Oh, you’re right - I thought the functioning of that ‘invite by email’ link had been changed to open a new email in your email client with a unique URL in it. It’s not great, although there is in actual fact no privacy leak, as Diaspora doesn’t store such information. Someone receiving one of these emails is not that know that, of course, so it may be that the functioning of this link should be changed to avoid anyone having the impression that their email address has been abused.
The problem is indeed cultural. People have been conditioned by the likes of Facebook and Gmail to expect that the only important thing is how convenient something is to them, and to consider nothing else. This is a bad thing. The question is, does Diaspora decide that there’s no hope of changing people’s bad habits and thereby facilitate the abuse of other people’s private data by its users, or does Diaspora decide that its founding principle of respecting privacy and data security is above all important and so not add ‘features’ which might be ‘convenient’ for the user but which encourage bad behaviour? I would say 100% the latter. If Diaspora becomes like Facebook, there is absolutely no point in Diaspora existing at all.
You may well think a lot less of the privacy aspect of an email address than I do, but should it therefore be made easier for you to give away other people’s email addresses to third parties? Those people, some of them at least, might consider their email address a more private thing than you do, and might have entrusted you with their email address. You might well therefore be breaking their trust by giving their email address away to third parties.
Facebook is without a doubt the most convenient way ever invented to give away all your private data, and all those of your friends and family as well. Yes, it’s very convenient, but in my opinion it’s a very convenient way of doing a very bad thing.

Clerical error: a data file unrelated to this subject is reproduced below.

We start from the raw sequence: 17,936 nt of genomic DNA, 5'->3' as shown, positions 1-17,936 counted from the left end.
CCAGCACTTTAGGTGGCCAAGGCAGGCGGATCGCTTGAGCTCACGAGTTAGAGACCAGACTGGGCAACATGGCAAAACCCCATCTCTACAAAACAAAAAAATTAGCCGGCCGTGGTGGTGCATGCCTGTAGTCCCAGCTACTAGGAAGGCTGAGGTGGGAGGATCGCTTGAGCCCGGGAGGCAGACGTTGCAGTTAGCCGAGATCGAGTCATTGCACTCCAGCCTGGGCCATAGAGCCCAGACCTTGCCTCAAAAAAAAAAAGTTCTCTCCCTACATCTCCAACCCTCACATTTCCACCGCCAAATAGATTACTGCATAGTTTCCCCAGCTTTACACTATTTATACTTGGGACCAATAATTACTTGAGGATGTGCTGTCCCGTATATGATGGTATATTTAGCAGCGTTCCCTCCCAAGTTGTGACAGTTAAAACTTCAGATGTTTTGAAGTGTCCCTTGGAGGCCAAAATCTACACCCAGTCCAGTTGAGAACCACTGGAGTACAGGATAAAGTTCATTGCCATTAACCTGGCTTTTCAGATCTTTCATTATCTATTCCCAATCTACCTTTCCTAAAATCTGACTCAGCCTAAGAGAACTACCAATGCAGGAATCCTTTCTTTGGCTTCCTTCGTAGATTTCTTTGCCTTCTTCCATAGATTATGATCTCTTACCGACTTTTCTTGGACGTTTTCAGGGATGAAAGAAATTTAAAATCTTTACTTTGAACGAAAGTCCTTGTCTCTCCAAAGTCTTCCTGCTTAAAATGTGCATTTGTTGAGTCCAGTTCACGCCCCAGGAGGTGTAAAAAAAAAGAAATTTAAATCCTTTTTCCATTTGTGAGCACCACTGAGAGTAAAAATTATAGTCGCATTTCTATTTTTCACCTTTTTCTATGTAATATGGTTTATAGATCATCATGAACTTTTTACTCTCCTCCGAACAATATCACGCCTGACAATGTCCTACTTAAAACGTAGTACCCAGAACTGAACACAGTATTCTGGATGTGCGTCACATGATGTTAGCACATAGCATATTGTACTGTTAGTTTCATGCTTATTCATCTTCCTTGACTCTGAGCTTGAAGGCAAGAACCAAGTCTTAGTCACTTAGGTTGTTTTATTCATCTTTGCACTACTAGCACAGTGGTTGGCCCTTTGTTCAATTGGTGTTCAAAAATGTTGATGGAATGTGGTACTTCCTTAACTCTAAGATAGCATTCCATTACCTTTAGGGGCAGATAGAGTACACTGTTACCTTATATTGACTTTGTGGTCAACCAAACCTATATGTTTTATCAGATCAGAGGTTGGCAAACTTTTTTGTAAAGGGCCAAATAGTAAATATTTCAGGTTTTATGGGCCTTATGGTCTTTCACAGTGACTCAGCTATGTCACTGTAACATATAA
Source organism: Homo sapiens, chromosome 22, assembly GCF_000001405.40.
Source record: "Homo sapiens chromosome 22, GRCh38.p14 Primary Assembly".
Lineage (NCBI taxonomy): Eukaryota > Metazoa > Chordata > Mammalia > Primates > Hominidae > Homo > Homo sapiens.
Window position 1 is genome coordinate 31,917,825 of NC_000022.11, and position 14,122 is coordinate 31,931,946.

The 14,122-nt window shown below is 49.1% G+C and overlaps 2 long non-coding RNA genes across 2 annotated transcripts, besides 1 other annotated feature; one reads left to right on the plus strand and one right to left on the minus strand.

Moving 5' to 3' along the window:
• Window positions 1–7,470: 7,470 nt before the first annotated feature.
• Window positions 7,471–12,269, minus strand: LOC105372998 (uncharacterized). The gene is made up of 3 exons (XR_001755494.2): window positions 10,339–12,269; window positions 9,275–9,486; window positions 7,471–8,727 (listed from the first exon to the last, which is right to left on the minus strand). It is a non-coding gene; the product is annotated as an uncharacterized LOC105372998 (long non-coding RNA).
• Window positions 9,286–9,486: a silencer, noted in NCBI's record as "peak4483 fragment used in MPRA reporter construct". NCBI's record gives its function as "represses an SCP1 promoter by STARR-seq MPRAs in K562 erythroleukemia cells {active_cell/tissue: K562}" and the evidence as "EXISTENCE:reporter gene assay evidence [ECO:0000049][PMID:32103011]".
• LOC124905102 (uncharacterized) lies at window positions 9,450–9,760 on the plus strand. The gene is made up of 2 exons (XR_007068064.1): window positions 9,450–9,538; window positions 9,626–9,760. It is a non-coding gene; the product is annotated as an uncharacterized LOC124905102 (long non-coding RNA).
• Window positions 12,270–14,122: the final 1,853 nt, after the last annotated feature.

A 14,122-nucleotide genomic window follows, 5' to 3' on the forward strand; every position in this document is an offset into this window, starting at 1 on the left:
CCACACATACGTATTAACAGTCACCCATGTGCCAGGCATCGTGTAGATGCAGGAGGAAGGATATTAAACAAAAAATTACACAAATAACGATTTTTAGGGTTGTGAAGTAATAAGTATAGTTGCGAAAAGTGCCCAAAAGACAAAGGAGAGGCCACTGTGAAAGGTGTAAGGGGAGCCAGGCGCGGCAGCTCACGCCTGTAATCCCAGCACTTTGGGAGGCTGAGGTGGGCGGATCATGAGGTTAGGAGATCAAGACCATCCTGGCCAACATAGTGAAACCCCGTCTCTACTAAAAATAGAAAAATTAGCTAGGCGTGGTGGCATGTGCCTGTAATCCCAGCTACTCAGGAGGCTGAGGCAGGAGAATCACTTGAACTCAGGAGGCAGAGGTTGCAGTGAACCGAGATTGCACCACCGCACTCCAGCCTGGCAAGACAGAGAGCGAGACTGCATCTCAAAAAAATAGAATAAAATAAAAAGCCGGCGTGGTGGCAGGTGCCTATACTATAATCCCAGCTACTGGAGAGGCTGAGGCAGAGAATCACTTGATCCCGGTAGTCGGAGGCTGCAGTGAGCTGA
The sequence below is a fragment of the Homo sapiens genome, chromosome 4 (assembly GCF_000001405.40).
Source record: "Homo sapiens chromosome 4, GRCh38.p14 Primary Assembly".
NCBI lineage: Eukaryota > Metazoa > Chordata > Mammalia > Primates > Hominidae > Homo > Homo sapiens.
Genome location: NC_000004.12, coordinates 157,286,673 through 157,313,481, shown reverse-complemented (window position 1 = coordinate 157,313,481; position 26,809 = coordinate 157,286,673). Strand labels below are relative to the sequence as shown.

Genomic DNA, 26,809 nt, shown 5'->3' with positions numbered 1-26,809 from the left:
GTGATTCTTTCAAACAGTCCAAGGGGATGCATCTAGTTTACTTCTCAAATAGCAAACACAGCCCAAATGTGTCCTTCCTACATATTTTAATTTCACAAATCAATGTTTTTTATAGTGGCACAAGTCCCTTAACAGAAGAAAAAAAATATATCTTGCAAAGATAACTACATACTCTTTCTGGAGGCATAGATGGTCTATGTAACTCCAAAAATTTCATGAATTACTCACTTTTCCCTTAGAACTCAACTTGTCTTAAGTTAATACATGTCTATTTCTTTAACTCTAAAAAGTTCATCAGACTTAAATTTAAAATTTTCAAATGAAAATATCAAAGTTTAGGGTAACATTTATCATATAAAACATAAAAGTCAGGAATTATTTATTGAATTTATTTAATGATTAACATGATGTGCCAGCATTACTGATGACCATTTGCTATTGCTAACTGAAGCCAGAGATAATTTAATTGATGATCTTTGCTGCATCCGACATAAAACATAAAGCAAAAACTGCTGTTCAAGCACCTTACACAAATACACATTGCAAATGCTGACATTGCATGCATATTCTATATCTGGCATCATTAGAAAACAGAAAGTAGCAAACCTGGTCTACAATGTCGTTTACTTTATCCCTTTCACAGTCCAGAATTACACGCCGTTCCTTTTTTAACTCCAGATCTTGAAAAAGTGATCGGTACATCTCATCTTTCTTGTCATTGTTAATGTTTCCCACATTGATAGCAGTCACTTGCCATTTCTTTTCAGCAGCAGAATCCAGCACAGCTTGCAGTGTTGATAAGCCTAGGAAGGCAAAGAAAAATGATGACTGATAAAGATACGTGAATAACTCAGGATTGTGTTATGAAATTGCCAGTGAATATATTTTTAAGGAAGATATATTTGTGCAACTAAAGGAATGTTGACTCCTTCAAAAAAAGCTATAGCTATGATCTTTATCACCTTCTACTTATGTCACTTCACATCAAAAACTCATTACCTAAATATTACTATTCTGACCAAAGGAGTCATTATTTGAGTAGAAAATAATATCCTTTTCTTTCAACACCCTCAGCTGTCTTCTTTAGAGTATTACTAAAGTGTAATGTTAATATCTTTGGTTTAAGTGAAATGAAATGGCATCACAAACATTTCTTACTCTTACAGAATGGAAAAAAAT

In Diaspora we shouldn’t simply think ‘people expect to do x, because they have been conditioned to expect this by Facebook, Gmail etc, and it’s technically possible to do x, so we should do x’. We also have to think about what it is best to do, ethically as well as technically.
Diaspora has to respect the privacy and data security of each and every of its users, because it has promised since the first day it was proposed 3 years ago to do exactly this. I say that this is a somewhat hollow promise if it doesn’t by extension respect the privacy and data security also of people who are not a part of the network - i.e., there should be nothing in Diaspora which encourages privacy leaks.
Convenience is important, but convenience should only be catered for where it can be done without infringing on the promises of respecting privacy and data security of everyone, not just the individual user in question.
It is a cultural issue, but we should not encourage a bad culture by creating technical means to facilitate bad behaviour. We should encourage and foster a better culture by building software which helps people to interact in better ways.
You remember incorrectly about the Facebook connect tool, by the way - all it does is allow a Diaspora user to connect their own Diaspora account with their own Facebook account, and post from their own Diaspora account to their own Facebook account. No one else’s accounts or data are involved in any way.